Sunday, February 7, 2016

Week Twenty One in Review (Feb. 1 - Feb. 5)

Greetings from the music room! It was a another exciting week of singing, moving, and playing instruments! Here are some of the highlights:

Kindergarten students learned a new song this week appropriate for Valentine's Day, A Tisket, A Tasket. Students kept a steady beat on various parts of their bodies while they listened to a recording of this song as sung by Ella Fitzgerald. Students then learned a chase game that can be played with this song and continued to keep a steady beat on their bodies. Students also practiced moving fast and slow as they sang the song Paige's Train. Students played a game in which they had to listen to the song and change their movements (fast or slow) to match the music. Students also began using their bodies to explore high, middle, and low space (preparation for introducing the difference between high and low sounds) by moving to the French composer Camille Saint-Saens' composition The Aquarium. The video linked in this paragraph was played on the interactive white board while students moved around the room, exploring the space, like fish in the ocean. After students returned to their seats, Mrs. Aaronson blew bubbles around the room to really make it feel like we were under the ocean!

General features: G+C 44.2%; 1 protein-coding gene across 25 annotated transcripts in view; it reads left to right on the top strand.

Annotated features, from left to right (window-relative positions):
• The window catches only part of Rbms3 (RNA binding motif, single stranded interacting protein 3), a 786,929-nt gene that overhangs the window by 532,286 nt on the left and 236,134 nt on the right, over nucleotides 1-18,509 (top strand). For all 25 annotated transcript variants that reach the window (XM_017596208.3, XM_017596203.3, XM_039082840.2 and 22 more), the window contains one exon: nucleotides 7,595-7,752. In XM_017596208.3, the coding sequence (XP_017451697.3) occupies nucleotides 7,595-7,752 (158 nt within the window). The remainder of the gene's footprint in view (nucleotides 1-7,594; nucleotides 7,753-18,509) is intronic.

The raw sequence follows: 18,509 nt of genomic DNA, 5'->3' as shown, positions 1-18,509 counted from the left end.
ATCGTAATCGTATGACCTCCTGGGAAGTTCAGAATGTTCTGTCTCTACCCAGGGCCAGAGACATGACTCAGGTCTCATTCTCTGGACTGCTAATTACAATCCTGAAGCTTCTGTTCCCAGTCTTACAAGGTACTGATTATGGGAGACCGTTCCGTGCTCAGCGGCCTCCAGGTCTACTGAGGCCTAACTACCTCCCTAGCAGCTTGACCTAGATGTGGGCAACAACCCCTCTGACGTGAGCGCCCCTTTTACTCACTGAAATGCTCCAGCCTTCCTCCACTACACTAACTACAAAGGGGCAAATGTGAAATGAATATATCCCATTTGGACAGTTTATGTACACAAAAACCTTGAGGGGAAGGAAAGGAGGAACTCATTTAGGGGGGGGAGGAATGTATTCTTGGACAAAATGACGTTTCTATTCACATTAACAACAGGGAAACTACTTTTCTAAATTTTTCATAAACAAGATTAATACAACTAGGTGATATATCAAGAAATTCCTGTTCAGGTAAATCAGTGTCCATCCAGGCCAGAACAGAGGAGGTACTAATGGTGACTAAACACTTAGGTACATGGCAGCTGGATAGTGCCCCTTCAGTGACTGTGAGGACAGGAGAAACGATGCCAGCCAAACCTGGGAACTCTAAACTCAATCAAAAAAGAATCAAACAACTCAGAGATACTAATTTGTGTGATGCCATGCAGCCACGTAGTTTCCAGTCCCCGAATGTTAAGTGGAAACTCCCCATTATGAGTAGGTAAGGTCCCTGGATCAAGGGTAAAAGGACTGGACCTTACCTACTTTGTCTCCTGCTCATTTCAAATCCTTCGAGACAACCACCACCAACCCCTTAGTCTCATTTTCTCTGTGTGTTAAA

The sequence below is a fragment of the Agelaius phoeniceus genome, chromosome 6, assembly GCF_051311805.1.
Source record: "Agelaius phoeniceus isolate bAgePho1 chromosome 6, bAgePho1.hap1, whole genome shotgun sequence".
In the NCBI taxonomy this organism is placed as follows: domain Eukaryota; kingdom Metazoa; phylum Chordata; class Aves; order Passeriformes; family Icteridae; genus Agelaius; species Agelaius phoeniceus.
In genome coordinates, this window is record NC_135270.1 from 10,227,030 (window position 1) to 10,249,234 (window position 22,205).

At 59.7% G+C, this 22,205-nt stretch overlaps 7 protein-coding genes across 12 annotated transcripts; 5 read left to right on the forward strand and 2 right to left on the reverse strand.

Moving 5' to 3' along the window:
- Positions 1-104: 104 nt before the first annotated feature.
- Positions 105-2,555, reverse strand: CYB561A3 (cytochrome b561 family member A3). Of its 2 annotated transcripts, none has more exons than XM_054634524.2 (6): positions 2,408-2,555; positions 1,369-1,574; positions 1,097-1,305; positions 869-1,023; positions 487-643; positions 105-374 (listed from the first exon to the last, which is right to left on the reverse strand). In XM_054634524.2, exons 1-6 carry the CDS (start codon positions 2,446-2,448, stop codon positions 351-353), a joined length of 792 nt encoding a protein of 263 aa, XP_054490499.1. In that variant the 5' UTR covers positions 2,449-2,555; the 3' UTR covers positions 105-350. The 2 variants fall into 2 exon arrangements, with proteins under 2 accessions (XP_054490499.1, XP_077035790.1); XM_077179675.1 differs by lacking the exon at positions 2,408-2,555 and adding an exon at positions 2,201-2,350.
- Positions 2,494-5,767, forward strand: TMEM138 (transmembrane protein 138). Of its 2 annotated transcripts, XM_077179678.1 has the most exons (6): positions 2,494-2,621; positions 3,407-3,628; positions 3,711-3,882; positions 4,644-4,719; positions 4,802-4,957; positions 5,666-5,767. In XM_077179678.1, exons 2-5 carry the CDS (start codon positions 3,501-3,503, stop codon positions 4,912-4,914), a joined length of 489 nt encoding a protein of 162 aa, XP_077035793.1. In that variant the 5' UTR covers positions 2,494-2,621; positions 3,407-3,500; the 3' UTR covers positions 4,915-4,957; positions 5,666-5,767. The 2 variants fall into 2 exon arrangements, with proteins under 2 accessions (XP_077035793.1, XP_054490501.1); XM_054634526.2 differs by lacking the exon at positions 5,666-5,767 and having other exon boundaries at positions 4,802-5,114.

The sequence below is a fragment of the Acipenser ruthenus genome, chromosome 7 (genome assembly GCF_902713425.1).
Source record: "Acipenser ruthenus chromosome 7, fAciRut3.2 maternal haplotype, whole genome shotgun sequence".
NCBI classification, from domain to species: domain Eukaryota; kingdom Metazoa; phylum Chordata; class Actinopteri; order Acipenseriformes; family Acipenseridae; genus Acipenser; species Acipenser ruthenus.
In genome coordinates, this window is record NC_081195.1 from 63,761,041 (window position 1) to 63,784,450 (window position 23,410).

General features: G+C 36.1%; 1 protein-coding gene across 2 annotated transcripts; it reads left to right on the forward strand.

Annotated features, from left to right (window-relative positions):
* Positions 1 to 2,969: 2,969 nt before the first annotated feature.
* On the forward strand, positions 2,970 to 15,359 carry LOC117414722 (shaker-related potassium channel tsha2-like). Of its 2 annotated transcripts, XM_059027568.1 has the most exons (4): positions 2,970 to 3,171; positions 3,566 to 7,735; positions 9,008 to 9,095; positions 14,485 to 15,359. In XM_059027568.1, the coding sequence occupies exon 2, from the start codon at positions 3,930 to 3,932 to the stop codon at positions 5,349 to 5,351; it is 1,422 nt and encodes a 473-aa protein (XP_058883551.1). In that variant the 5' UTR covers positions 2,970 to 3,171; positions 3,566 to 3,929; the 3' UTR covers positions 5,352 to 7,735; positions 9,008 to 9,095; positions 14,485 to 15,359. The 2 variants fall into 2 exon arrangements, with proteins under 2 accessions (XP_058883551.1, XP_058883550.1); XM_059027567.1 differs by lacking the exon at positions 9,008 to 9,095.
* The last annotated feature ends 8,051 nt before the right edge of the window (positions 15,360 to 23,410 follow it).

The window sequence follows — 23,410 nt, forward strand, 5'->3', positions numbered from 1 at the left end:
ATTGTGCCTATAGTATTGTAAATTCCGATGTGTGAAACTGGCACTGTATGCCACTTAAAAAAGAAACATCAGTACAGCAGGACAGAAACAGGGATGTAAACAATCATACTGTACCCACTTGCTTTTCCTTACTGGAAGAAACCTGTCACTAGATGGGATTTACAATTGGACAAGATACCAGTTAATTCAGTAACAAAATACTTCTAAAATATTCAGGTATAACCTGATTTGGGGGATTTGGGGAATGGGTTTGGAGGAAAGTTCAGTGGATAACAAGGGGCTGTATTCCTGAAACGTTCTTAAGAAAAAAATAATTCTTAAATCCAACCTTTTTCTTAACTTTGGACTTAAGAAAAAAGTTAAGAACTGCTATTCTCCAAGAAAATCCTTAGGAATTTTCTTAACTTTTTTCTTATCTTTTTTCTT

First grade students are making fantastic progress in their rhythm reading skills! Students were formally introduced to quarter rests this week by reviewing last week's activity to The Muffin Man. To reinforce this new concept, students were introduced to a new song, Pease Porridge, and were asked to find the location of the silent beats in this new song. In addition to finding the rests, students also successfully discovered the location of all of the song's eighth notes. Students also continued to practice sol and mi by reviewing the song Snowflakes from last week. After mid-winter break, students will begin preparing to learn melodic note la! Additionally, students explored their voices by following a bouncing balloon. When the balloon rose into the air, students performed an ascending glissando. When the balloon fell towards the ground, students performed a descending glissando. Students also enjoyed passing the balloon around the classroom.